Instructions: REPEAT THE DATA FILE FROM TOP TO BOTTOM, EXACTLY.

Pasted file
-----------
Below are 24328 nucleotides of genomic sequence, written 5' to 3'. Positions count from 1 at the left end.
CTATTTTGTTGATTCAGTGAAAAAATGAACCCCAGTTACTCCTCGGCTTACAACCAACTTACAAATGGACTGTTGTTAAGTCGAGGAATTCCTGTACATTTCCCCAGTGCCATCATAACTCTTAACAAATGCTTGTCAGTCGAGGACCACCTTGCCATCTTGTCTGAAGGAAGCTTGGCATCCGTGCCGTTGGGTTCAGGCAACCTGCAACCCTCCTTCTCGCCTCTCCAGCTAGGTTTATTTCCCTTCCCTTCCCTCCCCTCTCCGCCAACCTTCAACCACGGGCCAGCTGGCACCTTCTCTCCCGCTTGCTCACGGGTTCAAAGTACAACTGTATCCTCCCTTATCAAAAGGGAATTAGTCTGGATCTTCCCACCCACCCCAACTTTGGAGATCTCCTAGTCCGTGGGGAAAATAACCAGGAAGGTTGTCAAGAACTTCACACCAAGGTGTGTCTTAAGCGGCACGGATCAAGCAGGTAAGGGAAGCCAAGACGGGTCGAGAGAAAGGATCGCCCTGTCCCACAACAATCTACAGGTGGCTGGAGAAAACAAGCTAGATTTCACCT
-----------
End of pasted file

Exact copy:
Below are 24328 nucleotides of genomic sequence, written 5' to 3'. Positions count from 1 at the left end.
CTATTTTGTTGATTCAGTGAAAAAATGAACCCCAGTTACTCCTCGGCTTACAACCAACTTACAAATGGACTGTTGTTAAGTCGAGGAATTCCTGTACATTTCCCCAGTGCCATCATAACTCTTAACAAATGCTTGTCAGTCGAGGACCACCTTGCCATCTTGTCTGAAGGAAGCTTGGCATCCGTGCCGTTGGGTTCAGGCAACCTGCAACCCTCCTTCTCGCCTCTCCAGCTAGGTTTATTTCCCTTCCCTTCCCTCCCCTCTCCGCCAACCTTCAACCACGGGCCAGCTGGCACCTTCTCTCCCGCTTGCTCACGGGTTCAAAGTACAACTGTATCCTCCCTTATCAAAAGGGAATTAGTCTGGATCTTCCCACCCACCCCAACTTTGGAGATCTCCTAGTCCGTGGGGAAAATAACCAGGAAGGTTGTCAAGAACTTCACACCAAGGTGTGTCTTAAGCGGCACGGATCAAGCAGGTAAGGGAAGCCAAGACGGGTCGAGAGAAAGGATCGCCCTGTCCCACAACAATCTACAGGTGGCTGGAGAAAACAAGCTAGATTTCACCT